And here we arrive at the crux of the matter—the essence of all lack of freedom is slavery, and the essence of slavery is debt. "It is quite useless to warn the prospective debtor that he sacrifices freedom when he borrows, for several reasons," writes Tilden. "In the first place, we must reckon with the insuperably stupid, who understand neither the nature of liberty nor that of the obligation, but merely respond to the primitive impulse to try to acquire what they immediately want, on unconsidered terms. To these must be added the victims of cheerful vanity, who regard the future as an ark of cheerful beneficence, ready to pour advantages to them as soon as the ungracious present is out of the way. These folk are not ignorant; but they cannot learn by example because they have never seen any examples that coincide with their own extraordinary merits and prowess. But some others are cunning. They know the dangers and the sacrifices attendant upon debt. They hope to elude them, capture the prize, and make their escape. They do not so much celebrate their own abilities as the vulnerability of the lenders. In the long run, they have observed, the capitalist is not happy, either. This might be his turn for sackcloth. In any case, however, the event is the same; a temporary submission of liberty for a quid pro quo."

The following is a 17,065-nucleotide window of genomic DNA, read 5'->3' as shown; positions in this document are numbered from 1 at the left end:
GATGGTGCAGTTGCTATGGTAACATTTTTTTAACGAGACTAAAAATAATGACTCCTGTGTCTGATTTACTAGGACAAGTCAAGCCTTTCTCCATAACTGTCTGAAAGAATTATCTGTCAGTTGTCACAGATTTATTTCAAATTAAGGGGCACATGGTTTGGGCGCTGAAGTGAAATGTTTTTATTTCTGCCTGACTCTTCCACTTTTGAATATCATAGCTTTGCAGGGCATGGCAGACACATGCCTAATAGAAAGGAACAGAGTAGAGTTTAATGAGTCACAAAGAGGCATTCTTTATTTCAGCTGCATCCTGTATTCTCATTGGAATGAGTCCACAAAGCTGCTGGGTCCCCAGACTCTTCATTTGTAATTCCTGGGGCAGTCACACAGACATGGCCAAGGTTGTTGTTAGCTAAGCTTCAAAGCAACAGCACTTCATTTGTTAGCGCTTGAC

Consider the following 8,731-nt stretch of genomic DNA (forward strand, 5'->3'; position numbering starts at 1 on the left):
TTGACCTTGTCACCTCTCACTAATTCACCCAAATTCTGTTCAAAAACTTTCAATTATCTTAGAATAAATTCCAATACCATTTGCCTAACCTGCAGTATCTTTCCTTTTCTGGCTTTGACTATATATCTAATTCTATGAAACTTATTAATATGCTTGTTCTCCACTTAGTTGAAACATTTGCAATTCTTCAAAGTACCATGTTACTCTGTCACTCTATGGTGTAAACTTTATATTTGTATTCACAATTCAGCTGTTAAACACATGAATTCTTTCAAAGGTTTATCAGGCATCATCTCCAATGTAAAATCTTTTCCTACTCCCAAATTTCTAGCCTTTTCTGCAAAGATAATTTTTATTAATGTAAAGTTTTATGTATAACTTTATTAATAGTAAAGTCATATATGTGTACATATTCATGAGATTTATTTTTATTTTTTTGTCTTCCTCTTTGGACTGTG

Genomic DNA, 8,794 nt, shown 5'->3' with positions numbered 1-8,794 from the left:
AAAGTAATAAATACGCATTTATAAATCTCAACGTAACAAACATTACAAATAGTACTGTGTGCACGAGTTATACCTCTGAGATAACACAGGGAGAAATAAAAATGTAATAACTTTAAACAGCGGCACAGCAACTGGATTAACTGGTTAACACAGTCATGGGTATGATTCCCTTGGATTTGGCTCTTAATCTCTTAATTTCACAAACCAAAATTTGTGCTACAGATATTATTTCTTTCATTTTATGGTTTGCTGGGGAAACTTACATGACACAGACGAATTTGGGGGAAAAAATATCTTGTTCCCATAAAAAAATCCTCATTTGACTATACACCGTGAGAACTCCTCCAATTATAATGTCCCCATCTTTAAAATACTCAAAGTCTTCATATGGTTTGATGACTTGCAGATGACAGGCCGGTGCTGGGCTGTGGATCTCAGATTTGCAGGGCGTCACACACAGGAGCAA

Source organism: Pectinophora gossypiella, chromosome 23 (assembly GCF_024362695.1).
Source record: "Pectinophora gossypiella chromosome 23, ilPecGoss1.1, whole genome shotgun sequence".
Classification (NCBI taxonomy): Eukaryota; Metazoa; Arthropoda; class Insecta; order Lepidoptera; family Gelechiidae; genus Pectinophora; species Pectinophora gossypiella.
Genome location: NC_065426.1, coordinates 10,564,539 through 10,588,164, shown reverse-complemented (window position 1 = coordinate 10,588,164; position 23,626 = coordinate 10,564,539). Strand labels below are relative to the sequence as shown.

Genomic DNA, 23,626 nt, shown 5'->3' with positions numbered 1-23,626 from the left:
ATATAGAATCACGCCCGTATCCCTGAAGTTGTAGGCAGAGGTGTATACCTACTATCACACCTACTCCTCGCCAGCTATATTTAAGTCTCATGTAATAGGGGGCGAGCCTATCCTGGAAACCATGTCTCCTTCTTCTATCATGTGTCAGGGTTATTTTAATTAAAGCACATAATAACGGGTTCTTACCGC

Every generation has its notable affair with debt, and ours is no different. The most conspicuous example of debt adultery in our present generation is the incomparable magnitude of the global derivatives pyramid in the equities markets. This, we trust, needs no explanation. The myriad participants in this gargantuan Ponzi scheme have surely deluded themselves that they are "cunning enough to make their escape," by preying on the "vulnerability of the lenders." "After all," they reason, "this might be his turn for sackcloth."

"A thousand pages of…discourses could be assembled to demonstrate that freedom is incompatible with debt," writes Tilden. "In the field of non-trading debt, it may be stated at once that the person who is habitually in debt, whatever he may think of himself, is a miserable creature in the realm of economics. It is doubtful if his existence does the state any good whatever. As he is never solvent, it follows that he must in the final balance have destroyed some of the surplus created by others. It is a common fallacy, especially in modern economical thought, that this perpetual insolvent is useful "because he is a consumer." But the man on the dole is also a consumer; yet only a few romantics, and those mostly in government employ, are rash enough to suggest that the dole system is beneficial to a state. Merely to consume goods confers no benefit upon mankind; this can be effected by burning them or throwing them in the sea. The only kind of consumption that has any healthful economic significance is that which promotes the combination of happy productivity and well-spend leisure; though this by no means excludes artistic services or rational amusements, which indirectly contribute to the total productive effort."